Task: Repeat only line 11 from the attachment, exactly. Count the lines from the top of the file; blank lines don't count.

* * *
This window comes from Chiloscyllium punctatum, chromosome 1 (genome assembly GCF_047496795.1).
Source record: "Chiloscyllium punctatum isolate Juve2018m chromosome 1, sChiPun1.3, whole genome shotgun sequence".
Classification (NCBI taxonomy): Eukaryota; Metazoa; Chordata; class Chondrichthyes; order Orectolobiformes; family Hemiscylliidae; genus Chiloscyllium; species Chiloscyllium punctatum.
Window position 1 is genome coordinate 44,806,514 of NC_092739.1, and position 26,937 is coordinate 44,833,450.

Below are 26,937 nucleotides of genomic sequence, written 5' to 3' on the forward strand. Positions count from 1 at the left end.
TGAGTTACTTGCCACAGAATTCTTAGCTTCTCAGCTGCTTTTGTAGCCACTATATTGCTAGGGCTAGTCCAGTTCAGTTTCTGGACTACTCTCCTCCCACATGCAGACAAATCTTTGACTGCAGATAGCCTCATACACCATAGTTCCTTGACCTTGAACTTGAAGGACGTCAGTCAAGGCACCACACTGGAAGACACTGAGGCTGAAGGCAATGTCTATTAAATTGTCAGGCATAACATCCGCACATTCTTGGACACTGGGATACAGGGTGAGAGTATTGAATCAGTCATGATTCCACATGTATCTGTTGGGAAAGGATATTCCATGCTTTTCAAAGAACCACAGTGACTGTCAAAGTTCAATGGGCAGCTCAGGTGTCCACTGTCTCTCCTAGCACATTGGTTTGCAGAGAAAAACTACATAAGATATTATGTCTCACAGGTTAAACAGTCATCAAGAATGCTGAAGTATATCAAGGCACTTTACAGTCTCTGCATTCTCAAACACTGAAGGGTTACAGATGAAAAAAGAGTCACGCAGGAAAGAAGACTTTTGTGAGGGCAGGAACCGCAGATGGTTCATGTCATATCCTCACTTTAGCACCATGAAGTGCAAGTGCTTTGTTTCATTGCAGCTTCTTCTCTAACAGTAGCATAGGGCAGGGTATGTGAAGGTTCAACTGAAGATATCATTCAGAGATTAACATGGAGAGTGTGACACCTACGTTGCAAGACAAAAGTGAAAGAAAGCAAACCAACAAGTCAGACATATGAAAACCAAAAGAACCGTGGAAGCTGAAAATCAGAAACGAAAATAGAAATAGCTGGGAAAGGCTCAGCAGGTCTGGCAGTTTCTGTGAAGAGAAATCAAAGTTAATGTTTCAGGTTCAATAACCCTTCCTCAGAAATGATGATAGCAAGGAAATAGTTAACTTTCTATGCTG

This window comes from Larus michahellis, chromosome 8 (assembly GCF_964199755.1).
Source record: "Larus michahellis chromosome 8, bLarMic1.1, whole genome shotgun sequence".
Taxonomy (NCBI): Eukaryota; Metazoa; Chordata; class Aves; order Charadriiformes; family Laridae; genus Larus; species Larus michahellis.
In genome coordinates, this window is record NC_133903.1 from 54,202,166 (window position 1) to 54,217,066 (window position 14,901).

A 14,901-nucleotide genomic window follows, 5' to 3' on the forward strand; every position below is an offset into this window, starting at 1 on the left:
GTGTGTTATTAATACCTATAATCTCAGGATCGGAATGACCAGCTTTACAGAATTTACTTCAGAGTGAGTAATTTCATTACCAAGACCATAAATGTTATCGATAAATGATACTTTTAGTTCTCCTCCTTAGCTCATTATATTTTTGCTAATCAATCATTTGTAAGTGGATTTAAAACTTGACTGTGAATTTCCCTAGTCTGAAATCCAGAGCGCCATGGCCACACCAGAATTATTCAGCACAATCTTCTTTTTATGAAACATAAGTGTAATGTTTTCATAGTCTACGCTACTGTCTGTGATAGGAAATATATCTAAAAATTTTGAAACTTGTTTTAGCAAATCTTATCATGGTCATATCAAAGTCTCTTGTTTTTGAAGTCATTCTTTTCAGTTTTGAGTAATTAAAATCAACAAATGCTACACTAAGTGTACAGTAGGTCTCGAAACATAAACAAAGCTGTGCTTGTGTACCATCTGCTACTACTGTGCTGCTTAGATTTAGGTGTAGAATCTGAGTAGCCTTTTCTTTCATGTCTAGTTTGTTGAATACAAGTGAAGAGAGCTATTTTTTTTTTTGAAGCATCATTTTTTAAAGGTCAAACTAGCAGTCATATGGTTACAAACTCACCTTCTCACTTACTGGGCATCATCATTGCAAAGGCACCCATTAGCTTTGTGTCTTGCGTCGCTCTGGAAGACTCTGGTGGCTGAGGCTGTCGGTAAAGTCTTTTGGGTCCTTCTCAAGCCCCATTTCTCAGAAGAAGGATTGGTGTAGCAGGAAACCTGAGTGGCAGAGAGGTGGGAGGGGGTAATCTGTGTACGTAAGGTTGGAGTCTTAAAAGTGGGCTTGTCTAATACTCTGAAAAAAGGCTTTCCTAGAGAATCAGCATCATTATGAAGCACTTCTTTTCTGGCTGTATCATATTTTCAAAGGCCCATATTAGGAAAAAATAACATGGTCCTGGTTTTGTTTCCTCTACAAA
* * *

A 14,901-nucleotide genomic window follows, 5' to 3' on the forward strand; every position below is an offset into this window, starting at 1 on the left: